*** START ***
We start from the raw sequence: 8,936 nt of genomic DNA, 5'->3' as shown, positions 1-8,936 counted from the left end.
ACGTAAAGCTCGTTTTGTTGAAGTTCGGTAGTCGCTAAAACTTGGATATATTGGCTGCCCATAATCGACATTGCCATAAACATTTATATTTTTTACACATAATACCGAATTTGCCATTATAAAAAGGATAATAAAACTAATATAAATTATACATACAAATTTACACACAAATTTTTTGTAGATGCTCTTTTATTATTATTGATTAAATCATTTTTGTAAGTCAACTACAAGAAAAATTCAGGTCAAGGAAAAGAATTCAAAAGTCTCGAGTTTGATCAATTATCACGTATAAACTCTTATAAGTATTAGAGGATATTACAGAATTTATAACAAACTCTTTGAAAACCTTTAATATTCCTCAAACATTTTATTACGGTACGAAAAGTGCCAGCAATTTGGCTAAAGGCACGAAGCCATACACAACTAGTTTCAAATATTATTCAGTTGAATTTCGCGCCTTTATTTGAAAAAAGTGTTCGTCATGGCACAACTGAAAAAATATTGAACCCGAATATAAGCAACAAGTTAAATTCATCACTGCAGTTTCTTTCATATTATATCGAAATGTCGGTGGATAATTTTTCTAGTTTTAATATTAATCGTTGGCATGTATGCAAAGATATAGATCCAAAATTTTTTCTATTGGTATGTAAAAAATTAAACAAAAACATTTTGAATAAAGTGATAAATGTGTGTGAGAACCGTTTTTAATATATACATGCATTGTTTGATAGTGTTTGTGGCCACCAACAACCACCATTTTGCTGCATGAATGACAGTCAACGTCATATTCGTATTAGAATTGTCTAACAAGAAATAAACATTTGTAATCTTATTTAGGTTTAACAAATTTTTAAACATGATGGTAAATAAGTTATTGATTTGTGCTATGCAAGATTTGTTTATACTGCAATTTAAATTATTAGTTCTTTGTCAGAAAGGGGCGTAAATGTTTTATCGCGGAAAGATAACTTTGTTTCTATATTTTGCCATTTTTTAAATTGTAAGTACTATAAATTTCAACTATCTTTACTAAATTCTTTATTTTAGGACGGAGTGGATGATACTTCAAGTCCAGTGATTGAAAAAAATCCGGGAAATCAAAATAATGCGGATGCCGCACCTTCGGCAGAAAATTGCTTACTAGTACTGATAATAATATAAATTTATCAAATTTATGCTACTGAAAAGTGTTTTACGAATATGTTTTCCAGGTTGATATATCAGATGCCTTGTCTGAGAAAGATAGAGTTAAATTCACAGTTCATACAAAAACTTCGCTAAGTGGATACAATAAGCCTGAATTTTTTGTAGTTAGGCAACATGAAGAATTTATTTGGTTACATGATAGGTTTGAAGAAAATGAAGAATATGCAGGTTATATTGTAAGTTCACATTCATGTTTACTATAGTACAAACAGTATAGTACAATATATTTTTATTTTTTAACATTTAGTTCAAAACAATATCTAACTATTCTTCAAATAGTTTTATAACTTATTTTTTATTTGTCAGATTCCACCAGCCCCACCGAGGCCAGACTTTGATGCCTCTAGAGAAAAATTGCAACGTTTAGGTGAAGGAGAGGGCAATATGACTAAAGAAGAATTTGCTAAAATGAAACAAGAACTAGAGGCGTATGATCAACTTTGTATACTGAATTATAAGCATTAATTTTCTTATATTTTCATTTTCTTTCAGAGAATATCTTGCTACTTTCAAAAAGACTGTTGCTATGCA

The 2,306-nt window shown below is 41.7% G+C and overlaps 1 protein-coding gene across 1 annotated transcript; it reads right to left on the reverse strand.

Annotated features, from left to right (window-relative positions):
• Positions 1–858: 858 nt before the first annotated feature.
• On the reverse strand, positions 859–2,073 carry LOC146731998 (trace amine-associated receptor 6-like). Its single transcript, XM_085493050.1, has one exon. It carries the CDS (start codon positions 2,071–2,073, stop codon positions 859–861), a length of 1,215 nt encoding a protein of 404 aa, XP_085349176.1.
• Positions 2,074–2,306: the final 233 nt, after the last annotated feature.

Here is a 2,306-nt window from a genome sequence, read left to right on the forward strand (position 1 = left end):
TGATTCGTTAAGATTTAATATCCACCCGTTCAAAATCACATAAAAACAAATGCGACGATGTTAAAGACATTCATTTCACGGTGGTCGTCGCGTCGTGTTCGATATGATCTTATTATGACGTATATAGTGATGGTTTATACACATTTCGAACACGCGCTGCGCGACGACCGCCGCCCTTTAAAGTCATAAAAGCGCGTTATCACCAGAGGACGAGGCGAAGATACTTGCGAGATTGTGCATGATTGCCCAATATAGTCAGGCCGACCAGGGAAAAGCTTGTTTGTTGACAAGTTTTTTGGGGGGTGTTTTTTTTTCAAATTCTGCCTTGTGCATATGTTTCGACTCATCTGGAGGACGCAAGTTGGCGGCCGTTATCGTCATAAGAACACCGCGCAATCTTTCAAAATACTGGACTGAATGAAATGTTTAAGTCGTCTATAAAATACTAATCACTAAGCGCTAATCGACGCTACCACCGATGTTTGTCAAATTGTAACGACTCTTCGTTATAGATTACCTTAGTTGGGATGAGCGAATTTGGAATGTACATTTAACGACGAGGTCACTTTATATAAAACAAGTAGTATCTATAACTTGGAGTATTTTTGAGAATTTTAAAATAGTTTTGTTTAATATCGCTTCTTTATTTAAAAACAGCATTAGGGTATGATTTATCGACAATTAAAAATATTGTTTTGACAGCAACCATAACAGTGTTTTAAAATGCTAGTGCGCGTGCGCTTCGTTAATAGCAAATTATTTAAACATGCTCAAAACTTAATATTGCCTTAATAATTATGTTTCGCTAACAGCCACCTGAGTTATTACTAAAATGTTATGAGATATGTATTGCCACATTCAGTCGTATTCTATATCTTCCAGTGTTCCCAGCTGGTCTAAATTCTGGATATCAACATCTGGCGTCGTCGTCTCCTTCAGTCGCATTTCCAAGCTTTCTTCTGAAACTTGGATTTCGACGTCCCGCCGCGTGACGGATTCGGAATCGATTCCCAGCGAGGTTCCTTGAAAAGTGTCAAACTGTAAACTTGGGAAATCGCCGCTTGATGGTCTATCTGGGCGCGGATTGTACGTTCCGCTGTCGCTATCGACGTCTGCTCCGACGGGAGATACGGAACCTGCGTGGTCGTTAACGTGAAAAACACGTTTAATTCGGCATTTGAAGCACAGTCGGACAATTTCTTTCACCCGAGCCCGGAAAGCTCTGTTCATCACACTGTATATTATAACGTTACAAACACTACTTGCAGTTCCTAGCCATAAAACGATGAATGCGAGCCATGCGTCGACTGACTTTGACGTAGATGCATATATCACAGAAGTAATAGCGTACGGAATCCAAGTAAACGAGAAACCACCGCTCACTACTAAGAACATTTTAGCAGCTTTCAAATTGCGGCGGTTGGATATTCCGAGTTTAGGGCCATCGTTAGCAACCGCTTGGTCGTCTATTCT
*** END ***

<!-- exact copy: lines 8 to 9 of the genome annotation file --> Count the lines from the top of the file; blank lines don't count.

Here is a 2,306-nt window from a genome sequence, read left to right on the forward strand (position 1 = left end):
TGATTCGTTAAGATTTAATATCCACCCGTTCAAAATCACATAAAAACAAATGCGACGATGTTAAAGACATTCATTTCACGGTGGTCGTCGCGTCGTGTTCGATATGATCTTATTATGACGTATATAGTGATGGTTTATACACATTTCGAACACGCGCTGCGCGACGACCGCCGCCCTTTAAAGTCATAAAAGCGCGTTATCACCAGAGGACGAGGCGAAGATACTTGCGAGATTGTGCATGATTGCCCAATATAGTCAGGCCGACCAGGGAAAAGCTTGTTTGTTGACAAGTTTTTTGGGGGGTGTTTTTTTTTCAAATTCTGCCTTGTGCATATGTTTCGACTCATCTGGAGGACGCAAGTTGGCGGCCGTTATCGTCATAAGAACACCGCGCAATCTTTCAAAATACTGGACTGAATGAAATGTTTAAGTCGTCTATAAAATACTAATCACTAAGCGCTAATCGACGCTACCACCGATGTTTGTCAAATTGTAACGACTCTTCGTTATAGATTACCTTAGTTGGGATGAGCGAATTTGGAATGTACATTTAACGACGAGGTCACTTTATATAAAACAAGTAGTATCTATAACTTGGAGTATTTTTGAGAATTTTAAAATAGTTTTGTTTAATATCGCTTCTTTATTTAAAAACAGCATTAGGGTATGATTTATCGACAATTAAAAATATTGTTTTGACAGCAACCATAACAGTGTTTTAAAATGCTAGTGCGCGTGCGCTTCGTTAATAGCAAATTATTTAAACATGCTCAAAACTTAATATTGCCTTAATAATTATGTTTCGCTAACAGCCACCTGAGTTATTACTAAAATGTTATGAGATATGTATTGCCACATTCAGTCGTATTCTATATCTTCCAGTGTTCCCAGCTGGTCTAAATTCTGGATATCAACATCTGGCGTCGTCGTCTCCTTCAGTCGCATTTCCAAGCTTTCTTCTGAAACTTGGATTTCGACGTCCCGCCGCGTGACGGATTCGGAATCGATTCCCAGCGAGGTTCCTTGAAAAGTGTCAAACTGTAAACTTGGGAAATCGCCGCTTGATGGTCTATCTGGGCGCGGATTGTACGTTCCGCTGTCGCTATCGACGTCTGCTCCGACGGGAGATACGGAACCTGCGTGGTCGTTAACGTGAAAAACACGTTTAATTCGGCATTTGAAGCACAGTCGGACAATTTCTTTCACCCGAGCCCGGAAAGCTCTGTTCATCACACTGTATATTATAACGTTACAAACACTACTTGCAGTTCCTAGCCATAAAACGATGAATGCGAGCCATGCGTCGACTGACTTTGACGTAGATGCATATATCACAGAAGTAATAGCGTACGGAATCCAAGTAAACGAGAAACCACCGCTCACTACTAAGAACATTTTAGCAGCTTTCAAATTGCGGCGGTTGGATATTCCGAGTTTAGGGCCATCGTTAGCAACCGCTTGGTCGTCTATTCT